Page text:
Sexual Harassment Training Connecticut
Exceeds training requirements in Connecticut and all states.
- 50-state compliant
- Engaging learning games
- Updated as laws change
- New course each year
- Users can ask questions
- Take on computer, tablet, or phone
- We handle all tech support
- More than 1,000 clients
On June 18, 2019, Connecticut enacted a new state law, the Time’s Up Act, expanding sexual harassment training requirements for employers with employees working in Connecticut. Employers must now provide two hours of sexual harassment training to all employees in Connecticut, not just supervisors. New employees hired after October 1, 2019, must be trained within six months of hire. All current employees must be trained by October 1, 2020.
In October 2019, Connecticut issued guidance detailing the law’s training requirements. This article details employers’ posting and training obligations under the the Time’s Up Act and the expanded employee protections under the new law.
Which employers must provide sexual harassment training in Connecticut?
All employers of any size must provide sexual harassment training to their supervisors in Connecticut. Employers that have three or more employees must provide training to all employees in Connecticut. (The previous Connecticut law only applied to employers who had 50 or more employees and only required training for supervisors.)
Guidance issued by the Connecticut Commission on Human Rights and Opportunities (“CHRO”) makes clear that the law applies even to employers that are headquartered out of state. For example, if a company headquartered in Minnesota has ten employees in Minnesota and one in Connecticut, the employer must ensure that the one employee in Connecticut receives two hours of sexual harassment training compliant with the Connecticut law.
What is the deadline for providing sexual harassment training to existing employees?
Employers must provide sexual harassment training to all employees in Connecticut by October 1, 2020. If an employee has received such training since October 1, 2018, he or she is not required to receive the training again, as long as the previous training met all of the training content requirements of the Time’s Up Act.
What are the requirements in Connecticut for training new employees?
New employees hired after October 1, 2019, must receive sexual harassment training within six months of hire. Thus, an employee hired on October 1, 2019, would need to receive training by April 1, 2020.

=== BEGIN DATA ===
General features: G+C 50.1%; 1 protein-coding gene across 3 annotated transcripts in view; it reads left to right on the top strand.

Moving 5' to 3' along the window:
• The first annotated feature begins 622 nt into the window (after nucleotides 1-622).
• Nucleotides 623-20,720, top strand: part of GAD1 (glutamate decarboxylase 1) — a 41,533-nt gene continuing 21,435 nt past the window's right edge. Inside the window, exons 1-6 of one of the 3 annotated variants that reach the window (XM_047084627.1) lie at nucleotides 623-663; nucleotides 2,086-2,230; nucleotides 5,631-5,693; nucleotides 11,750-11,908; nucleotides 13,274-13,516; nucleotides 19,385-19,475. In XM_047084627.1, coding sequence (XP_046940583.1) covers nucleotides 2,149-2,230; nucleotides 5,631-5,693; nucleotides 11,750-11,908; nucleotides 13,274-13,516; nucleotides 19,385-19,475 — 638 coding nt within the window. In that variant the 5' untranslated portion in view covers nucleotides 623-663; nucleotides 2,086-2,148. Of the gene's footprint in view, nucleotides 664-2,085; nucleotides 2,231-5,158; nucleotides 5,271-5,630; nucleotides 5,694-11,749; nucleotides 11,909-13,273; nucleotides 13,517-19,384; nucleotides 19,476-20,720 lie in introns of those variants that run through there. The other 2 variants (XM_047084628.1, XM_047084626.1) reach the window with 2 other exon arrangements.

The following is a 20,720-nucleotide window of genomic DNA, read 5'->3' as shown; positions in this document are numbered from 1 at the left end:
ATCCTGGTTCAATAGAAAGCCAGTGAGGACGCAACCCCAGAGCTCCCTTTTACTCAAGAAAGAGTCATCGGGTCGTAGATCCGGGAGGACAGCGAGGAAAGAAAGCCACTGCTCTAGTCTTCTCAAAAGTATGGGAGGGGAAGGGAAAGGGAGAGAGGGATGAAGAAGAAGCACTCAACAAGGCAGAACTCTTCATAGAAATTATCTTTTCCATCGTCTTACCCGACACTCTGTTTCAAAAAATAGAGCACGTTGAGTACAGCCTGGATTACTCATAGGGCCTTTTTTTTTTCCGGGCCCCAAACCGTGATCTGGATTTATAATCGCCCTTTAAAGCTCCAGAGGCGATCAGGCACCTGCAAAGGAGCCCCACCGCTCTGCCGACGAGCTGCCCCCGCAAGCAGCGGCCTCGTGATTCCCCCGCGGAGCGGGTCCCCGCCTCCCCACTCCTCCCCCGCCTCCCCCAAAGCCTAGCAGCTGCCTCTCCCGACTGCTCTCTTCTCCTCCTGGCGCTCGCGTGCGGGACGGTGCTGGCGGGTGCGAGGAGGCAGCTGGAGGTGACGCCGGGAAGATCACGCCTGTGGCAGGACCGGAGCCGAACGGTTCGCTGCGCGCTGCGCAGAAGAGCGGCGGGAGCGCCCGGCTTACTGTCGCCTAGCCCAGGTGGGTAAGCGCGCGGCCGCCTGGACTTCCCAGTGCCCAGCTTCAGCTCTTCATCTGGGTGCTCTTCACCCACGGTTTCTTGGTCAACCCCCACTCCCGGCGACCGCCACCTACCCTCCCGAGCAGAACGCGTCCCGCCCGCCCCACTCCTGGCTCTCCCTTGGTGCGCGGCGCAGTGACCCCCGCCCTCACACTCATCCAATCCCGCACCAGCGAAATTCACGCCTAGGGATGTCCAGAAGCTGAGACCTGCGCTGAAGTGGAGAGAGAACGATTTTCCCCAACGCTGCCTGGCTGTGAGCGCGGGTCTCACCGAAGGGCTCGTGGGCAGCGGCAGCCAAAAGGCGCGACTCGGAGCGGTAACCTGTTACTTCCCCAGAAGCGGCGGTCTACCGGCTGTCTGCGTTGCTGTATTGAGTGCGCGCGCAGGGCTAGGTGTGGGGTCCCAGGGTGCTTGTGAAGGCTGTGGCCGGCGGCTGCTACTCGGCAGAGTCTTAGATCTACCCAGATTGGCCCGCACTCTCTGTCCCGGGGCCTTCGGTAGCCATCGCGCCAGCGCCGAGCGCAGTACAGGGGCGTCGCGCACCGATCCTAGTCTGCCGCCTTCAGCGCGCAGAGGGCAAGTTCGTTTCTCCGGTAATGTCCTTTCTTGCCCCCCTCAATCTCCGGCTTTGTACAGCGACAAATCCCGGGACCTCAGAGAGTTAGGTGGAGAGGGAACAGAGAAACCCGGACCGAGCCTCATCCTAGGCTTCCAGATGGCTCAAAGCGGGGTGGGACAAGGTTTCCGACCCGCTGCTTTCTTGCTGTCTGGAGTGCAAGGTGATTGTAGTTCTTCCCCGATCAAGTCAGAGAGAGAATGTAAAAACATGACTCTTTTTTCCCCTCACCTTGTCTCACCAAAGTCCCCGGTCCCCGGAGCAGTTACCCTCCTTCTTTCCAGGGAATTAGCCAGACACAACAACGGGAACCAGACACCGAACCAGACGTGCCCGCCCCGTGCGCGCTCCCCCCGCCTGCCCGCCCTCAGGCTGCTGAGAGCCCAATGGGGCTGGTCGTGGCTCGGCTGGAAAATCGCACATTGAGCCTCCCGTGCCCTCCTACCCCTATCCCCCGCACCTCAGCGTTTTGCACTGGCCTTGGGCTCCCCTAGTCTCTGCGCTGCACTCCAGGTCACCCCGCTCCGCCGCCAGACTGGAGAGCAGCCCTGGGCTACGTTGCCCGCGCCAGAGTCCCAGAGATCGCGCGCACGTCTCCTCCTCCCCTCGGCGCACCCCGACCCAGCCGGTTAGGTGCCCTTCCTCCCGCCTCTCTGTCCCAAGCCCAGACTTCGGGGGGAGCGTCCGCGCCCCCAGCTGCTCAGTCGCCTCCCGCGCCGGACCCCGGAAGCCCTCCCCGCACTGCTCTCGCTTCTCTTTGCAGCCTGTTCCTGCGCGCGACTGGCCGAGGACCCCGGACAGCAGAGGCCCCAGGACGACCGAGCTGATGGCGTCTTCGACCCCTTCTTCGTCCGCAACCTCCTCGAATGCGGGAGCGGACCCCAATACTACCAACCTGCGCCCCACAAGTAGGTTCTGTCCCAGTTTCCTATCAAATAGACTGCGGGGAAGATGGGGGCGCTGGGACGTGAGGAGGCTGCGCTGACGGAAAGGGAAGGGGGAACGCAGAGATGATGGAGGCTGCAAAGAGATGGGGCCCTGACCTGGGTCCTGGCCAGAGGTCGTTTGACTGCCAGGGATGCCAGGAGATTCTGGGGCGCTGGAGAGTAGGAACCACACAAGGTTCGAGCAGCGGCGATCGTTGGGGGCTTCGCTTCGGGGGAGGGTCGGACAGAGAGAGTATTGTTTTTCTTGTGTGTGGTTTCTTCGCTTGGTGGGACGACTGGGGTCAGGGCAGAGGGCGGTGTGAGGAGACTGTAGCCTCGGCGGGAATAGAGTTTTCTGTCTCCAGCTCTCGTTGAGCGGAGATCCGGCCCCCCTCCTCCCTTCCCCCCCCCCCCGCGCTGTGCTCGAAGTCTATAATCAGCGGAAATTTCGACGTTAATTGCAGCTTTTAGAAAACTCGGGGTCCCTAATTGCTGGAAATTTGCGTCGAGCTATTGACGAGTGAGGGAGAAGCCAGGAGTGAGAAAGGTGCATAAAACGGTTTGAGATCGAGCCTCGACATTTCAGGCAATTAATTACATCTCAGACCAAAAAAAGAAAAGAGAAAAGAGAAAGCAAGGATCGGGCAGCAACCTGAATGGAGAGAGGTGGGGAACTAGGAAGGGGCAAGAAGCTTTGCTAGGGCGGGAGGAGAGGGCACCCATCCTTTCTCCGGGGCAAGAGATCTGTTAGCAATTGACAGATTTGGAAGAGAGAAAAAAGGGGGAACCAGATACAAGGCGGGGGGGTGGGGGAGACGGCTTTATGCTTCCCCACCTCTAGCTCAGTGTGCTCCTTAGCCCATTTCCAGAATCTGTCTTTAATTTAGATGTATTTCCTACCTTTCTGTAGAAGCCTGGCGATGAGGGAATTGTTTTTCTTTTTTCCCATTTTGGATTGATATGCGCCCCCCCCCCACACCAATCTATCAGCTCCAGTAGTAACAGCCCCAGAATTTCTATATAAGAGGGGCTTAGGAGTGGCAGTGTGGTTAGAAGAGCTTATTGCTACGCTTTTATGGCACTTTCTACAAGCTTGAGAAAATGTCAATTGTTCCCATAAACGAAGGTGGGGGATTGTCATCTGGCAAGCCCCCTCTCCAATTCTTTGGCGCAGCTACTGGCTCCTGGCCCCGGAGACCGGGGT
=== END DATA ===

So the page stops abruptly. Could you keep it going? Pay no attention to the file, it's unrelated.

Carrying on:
90-day extension to 6-month training deadline because of COVID-19
On April 8, 2020, the Connecticut Commission on Human Rights and Opportunities (“CHRO”) announced that it would consider giving employers a 90-day extension on the 6-month deadline to provide sexual harassment training to new employees hired after October 1, 2019. The deadline extension will not be granted to employees hired before this date. To obtain the extension, an employer must contact the CHRO and explain why the COVID-19 crisis prevented it from training all of its employees. The employer, for example, could explain that it was not able to provide sexual harassment training to a particular employee because that employee was sick or did not have access to a computer or the Internet to complete the training. If you have questions and would like to consult with a Clear Law Compliance Training Attorney at no cost, please contact us.
What are the sexual harassment retraining requirements in Connecticut?
Employers must provide periodic supplemental training that updates all employees on the contents of the sexual harassment training not less than every ten years. From a risk prevention perspective, prudent employers will provide training more frequently. Indeed, EEOC guidelines have indicated that employers should provide employees harassment prevention training periodically and some states require annual or every other year sexual harassment training.
How long must the training be?
The training must be at least two hours in length for both non-supervisory and supervisory employees.
What must be included in the content of the sexual harassment training?
The training and education shall include information relating to the federal and state statutory provisions regarding sexual harassment and remedies available to victims of sexual harassment.
Clear Law Institute’s online sexual harassment training courses cover the required content and more. Our training also covers not just sexual harassment, but other forms of harassment, discrimination, and retaliation. We also address Bystander Intervention, workplace civility, and bullying.
Must users of online sexual harassment training be able to ask questions?
Yes. In October 2019, the Connecticut Commission on Human Rights and Opportunities (“CHRO”) issued guidance clarifying that online sexual harassment training can be compliant with the state’s sexual harassment training law, but only if the online training is “interactive.” In defining “interactive,” the CHRO stated that “the training must be in a format that allows participants to ask questions and receive answers…within a reasonable time period.” The CHRO’s recent guidance is similar to an opinion it issued years ago that online training can comply with the state’s training law as long as the training “provides an opportunity for students to ask questions and obtain answers in a reasonably prompt manner.”